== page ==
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Wednesday, August 22, 2012

Beginner's tips when using Ancestry.com

The databases available on Ancestry.com are an excellent way to begin your search.  When you begin your tree start with yourself then add your parents with their dates of birth/death and your great grandparents information.  You will begin to get hints, so as you get them read the record carefully to be sure it is your ancestor.  The further back you go you will have discrepancies in birth dates etc.  If you get another member's tree as a hint, look at it, but do not use it as a source!  Only use verified information you have obtained from a record or other source.  Many people just start building their trees and copy other trees' information without verifying that information.  When people do that they end up with a tree that is not credible, probably has numerous duplicates and is confusing and is not a true pedigree.  You want as accurate a tree as possible, right?

Talking with your living relatives is an excellent source of information, don't wait until it is too late!  The family bible is always a good source.  My mother had recorded her great grandparents names in her bible.  They were born & died in Italy.  Unfortunately that is all I have on them but, knowing their names helped me track my great grandparents when they came to the US. Some of the ships manifests asked for parents names so having their names enabled me to verify this was my ancestor.  I scanned the pages in her bible and added it as media to each person named on the bible page noting whose bible it came from.  I have talked to my aunt about old pictures I have found and noted the information provided by her with the picture when I upload it to my tree.  For example:  Minnie Archer Clouse Fegley Chipchase in Des Moines Iowa Circa 1940 possibly Capital Avenue per her granddaughter Sandra Oneth.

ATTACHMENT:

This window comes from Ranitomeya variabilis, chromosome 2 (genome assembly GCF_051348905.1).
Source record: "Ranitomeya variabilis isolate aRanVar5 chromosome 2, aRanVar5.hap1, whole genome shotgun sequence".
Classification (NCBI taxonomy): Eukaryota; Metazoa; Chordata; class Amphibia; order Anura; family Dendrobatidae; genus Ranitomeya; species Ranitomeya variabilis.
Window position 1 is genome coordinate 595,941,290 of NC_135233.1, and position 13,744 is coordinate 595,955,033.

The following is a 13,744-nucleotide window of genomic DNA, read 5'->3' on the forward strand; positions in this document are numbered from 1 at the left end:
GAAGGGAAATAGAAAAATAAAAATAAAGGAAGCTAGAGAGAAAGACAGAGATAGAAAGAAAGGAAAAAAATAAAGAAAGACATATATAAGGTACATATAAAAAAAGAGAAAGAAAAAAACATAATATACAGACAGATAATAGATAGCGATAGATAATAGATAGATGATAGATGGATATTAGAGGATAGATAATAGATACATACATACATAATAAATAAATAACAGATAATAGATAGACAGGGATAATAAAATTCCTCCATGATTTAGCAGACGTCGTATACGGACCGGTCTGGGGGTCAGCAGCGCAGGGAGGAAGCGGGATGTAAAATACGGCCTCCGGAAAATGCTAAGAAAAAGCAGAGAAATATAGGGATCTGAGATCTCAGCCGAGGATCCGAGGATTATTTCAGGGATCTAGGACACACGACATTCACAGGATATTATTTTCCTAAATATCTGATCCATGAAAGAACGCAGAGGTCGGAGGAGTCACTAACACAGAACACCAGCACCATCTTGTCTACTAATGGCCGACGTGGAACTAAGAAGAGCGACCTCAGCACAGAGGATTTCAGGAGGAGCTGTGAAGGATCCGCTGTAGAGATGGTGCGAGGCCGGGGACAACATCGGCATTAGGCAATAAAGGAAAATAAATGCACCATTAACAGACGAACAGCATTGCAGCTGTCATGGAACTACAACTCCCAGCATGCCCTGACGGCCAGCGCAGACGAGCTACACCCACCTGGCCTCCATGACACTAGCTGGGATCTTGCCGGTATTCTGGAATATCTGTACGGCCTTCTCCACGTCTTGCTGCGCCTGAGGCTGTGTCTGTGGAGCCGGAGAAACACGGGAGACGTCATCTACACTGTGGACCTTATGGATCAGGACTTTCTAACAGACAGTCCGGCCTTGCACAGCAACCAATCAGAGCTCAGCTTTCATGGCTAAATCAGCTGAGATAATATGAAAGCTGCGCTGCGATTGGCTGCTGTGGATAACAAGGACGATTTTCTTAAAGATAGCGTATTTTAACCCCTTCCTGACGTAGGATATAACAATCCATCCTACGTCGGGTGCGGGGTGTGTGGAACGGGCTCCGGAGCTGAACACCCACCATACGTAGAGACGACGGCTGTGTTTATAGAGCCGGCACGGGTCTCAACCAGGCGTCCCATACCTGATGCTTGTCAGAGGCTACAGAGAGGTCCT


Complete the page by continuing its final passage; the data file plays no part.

I have found ancestors' pictures on other trees but I send a message to the member and ask them if they would mind sharing information about how the pictures were identified.  One member told me he had sat down with his grandmother and went through the photo album together so I felt his pictures were more than likely correctly identified, and I credited the member and his grandmother with providing the picture and information.  If the member does not know how the identification was made, I do not use it.  If you find a picture with information on the back, scan the back or note: the information written on the back of the photo is (name) circa (year) in (location).

Always source your information, even the pictures!  If you don't, there will come a day when you won't be able to remember!  More tips to come.




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